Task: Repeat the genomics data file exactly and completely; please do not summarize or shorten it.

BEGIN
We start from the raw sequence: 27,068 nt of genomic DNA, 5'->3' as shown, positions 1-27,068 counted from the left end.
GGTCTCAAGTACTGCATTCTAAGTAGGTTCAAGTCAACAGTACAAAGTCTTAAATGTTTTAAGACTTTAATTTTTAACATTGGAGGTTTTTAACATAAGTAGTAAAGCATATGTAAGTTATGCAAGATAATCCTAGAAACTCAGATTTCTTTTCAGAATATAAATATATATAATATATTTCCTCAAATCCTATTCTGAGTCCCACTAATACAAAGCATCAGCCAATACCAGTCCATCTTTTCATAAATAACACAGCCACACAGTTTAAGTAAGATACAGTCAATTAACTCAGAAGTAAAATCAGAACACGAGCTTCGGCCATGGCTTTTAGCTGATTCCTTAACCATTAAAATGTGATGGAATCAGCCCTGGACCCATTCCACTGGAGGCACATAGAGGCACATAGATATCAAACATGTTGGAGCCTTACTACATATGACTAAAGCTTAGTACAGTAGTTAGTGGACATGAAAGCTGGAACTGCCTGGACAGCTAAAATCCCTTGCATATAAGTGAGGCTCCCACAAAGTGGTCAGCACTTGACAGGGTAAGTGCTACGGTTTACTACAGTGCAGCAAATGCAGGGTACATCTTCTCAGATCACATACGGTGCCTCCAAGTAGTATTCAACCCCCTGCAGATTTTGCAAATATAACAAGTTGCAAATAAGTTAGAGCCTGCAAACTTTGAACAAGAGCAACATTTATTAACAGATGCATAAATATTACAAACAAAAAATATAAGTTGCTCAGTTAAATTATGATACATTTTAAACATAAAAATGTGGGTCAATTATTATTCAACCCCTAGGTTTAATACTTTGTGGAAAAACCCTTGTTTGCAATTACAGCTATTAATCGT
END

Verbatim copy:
We start from the raw sequence: 27,068 nt of genomic DNA, 5'->3' as shown, positions 1-27,068 counted from the left end.
GGTCTCAAGTACTGCATTCTAAGTAGGTTCAAGTCAACAGTACAAAGTCTTAAATGTTTTAAGACTTTAATTTTTAACATTGGAGGTTTTTAACATAAGTAGTAAAGCATATGTAAGTTATGCAAGATAATCCTAGAAACTCAGATTTCTTTTCAGAATATAAATATATATAATATATTTCCTCAAATCCTATTCTGAGTCCCACTAATACAAAGCATCAGCCAATACCAGTCCATCTTTTCATAAATAACACAGCCACACAGTTTAAGTAAGATACAGTCAATTAACTCAGAAGTAAAATCAGAACACGAGCTTCGGCCATGGCTTTTAGCTGATTCCTTAACCATTAAAATGTGATGGAATCAGCCCTGGACCCATTCCACTGGAGGCACATAGAGGCACATAGATATCAAACATGTTGGAGCCTTACTACATATGACTAAAGCTTAGTACAGTAGTTAGTGGACATGAAAGCTGGAACTGCCTGGACAGCTAAAATCCCTTGCATATAAGTGAGGCTCCCACAAAGTGGTCAGCACTTGACAGGGTAAGTGCTACGGTTTACTACAGTGCAGCAAATGCAGGGTACATCTTCTCAGATCACATACGGTGCCTCCAAGTAGTATTCAACCCCCTGCAGATTTTGCAAATATAACAAGTTGCAAATAAGTTAGAGCCTGCAAACTTTGAACAAGAGCAACATTTATTAACAGATGCATAAATATTACAAACAAAAAATATAAGTTGCTCAGTTAAATTATGATACATTTTAAACATAAAAATGTGGGTCAATTATTATTCAACCCCTAGGTTTAATACTTTGTGGAAAAACCCTTGTTTGCAATTACAGCTATTAATCGT